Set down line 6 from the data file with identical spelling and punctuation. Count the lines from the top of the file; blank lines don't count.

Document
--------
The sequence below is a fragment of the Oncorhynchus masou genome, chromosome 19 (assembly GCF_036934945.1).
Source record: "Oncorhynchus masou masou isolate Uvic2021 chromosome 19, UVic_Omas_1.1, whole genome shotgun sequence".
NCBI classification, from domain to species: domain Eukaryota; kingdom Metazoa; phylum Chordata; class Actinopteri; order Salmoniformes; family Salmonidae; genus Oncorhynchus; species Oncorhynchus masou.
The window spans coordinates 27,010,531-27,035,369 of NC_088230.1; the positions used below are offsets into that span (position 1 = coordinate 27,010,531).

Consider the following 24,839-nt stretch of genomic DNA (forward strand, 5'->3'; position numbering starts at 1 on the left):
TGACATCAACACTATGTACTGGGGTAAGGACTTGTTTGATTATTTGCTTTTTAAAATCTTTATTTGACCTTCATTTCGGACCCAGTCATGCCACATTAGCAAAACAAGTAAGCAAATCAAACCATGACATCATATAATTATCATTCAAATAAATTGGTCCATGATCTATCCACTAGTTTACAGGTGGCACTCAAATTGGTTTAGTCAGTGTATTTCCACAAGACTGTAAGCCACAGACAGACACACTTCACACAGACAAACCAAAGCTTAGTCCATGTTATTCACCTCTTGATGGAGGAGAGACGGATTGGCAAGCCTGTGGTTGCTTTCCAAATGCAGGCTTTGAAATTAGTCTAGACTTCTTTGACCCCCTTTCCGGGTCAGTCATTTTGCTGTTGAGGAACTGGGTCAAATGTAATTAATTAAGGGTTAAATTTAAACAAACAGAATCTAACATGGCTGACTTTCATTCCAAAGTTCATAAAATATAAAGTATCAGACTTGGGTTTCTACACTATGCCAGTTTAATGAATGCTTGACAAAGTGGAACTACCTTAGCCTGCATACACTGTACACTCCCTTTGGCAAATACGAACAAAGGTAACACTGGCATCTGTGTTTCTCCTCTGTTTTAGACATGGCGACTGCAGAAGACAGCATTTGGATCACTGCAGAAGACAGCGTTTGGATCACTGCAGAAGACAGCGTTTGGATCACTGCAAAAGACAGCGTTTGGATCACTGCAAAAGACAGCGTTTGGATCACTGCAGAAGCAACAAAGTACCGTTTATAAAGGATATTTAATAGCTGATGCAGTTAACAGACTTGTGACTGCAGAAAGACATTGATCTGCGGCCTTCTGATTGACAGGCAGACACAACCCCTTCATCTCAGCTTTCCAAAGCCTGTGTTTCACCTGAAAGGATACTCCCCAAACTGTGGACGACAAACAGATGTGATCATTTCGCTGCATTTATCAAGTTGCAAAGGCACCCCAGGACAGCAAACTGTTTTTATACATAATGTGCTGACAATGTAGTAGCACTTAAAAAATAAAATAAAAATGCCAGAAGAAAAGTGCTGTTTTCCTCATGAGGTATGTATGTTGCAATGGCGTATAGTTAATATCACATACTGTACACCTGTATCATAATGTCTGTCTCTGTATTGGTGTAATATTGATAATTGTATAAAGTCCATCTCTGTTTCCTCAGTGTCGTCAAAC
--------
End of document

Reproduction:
TGACATCAACACTATGTACTGGGGTAAGGACTTGTTTGATTATTTGCTTTTTAAAATCTTTATTTGACCTTCATTTCGGACCCAGTCATGCCACATTAGCAAAACAAGTAAGCAAATCAAACCATGACATCATATAATTATCATTCAAATAAATTGGTCCATGATCTATCCACTAGTTTACAGGTGGCACTCAAATTGGTTTAGTCAGTGTATTTCCACAAGACTGTAAGCCACAGACAGACACACTTCACACAGACAAACCAAAGCTTAGTCCATGTTATTCACCTCTTGATGGAGGAGAGACGGATTGGCAAGCCTGTGGTTGCTTTCCAAATGCAGGCTTTGAAATTAGTCTAGACTTCTTTGACCCCCTTTCCGGGTCAGTCATTTTGCTGTTGAGGAACTGGGTCAAATGTAATTAATTAAGGGTTAAATTTAAACAAACAGAATCTAACATGGCTGACTTTCATTCCAAAGTTCATAAAATATAAAGTATCAGACTTGGGTTTCTACACTATGCCAGTTTAATGAATGCTTGACAAAGTGGAACTACCTTAGCCTGCATACACTGTACACTCCCTTTGGCAAATACGAACAAAGGTAACACTGGCATCTGTGTTTCTCCTCTGTTTTAGACATGGCGACTGCAGAAGACAGCATTTGGATCACTGCAGAAGACAGCGTTTGGATCACTGCAGAAGACAGCGTTTGGATCACTGCAAAAGACAGCGTTTGGATCACTGCAAAAGACAGCGTTTGGATCACTGCAGAAGCAACAAAGTACCGTTTATAAAGGATATTTAATAGCTGATGCAGTTAACAGACTTGTGACTGCAGAAAGACATTGATCTGCGGCCTTCTGATTGACAGGCAGACACAACCCCTTCATCTCAGCTTTCCAAAGCCTGTGTTTCACCTGAAAGGATACTCCCCAAACTGTGGACGACAAACAGATGTGATCATTTCGCTGCATTTATCAAGTTGCAAAGGCACCCCAGGACAGCAAACTGTTTTTATACATAATGTGCTGACAATGTAGTAGCACTTAAAAAATAAAATAAAAATGCCAGAAGAAAAGTGCTGTTTTCCTCATGAGGTATGTATGTTGCAATGGCGTATAGTTAATATCACATACTGTACACCTGTATCATAATGTCTGTCTCTGTATTGGTGTAATATTGATAATTGTATAAAGTCCATCTCTGTTTCCTCAGTGTCGTCAAAC